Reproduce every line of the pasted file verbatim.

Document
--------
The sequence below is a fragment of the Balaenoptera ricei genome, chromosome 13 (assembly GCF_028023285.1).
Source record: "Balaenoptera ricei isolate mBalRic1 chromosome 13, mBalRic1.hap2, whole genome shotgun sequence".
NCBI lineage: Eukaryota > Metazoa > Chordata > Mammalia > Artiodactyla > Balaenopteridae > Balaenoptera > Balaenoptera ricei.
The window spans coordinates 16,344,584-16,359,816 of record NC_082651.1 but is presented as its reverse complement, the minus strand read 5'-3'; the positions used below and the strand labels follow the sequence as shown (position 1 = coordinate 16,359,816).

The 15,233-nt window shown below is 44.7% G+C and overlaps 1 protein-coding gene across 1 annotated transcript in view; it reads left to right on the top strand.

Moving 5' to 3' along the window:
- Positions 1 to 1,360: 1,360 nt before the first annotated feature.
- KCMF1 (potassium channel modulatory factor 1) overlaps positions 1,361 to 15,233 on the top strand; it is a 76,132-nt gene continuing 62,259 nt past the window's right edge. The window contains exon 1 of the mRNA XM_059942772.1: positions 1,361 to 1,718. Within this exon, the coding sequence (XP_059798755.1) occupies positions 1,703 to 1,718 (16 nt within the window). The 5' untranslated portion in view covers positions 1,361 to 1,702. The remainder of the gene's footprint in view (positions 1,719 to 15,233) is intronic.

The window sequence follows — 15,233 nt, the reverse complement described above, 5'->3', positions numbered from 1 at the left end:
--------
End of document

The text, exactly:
The sequence below is a fragment of the Balaenoptera ricei genome, chromosome 13 (assembly GCF_028023285.1).
Source record: "Balaenoptera ricei isolate mBalRic1 chromosome 13, mBalRic1.hap2, whole genome shotgun sequence".
NCBI lineage: Eukaryota > Metazoa > Chordata > Mammalia > Artiodactyla > Balaenopteridae > Balaenoptera > Balaenoptera ricei.
The window spans coordinates 16,344,584-16,359,816 of record NC_082651.1 but is presented as its reverse complement, the minus strand read 5'-3'; the positions used below and the strand labels follow the sequence as shown (position 1 = coordinate 16,359,816).

The 15,233-nt window shown below is 44.7% G+C and overlaps 1 protein-coding gene across 1 annotated transcript in view; it reads left to right on the top strand.

Moving 5' to 3' along the window:
- Positions 1 to 1,360: 1,360 nt before the first annotated feature.
- KCMF1 (potassium channel modulatory factor 1) overlaps positions 1,361 to 15,233 on the top strand; it is a 76,132-nt gene continuing 62,259 nt past the window's right edge. The window contains exon 1 of the mRNA XM_059942772.1: positions 1,361 to 1,718. Within this exon, the coding sequence (XP_059798755.1) occupies positions 1,703 to 1,718 (16 nt within the window). The 5' untranslated portion in view covers positions 1,361 to 1,702. The remainder of the gene's footprint in view (positions 1,719 to 15,233) is intronic.

The window sequence follows — 15,233 nt, the reverse complement described above, 5'->3', positions numbered from 1 at the left end: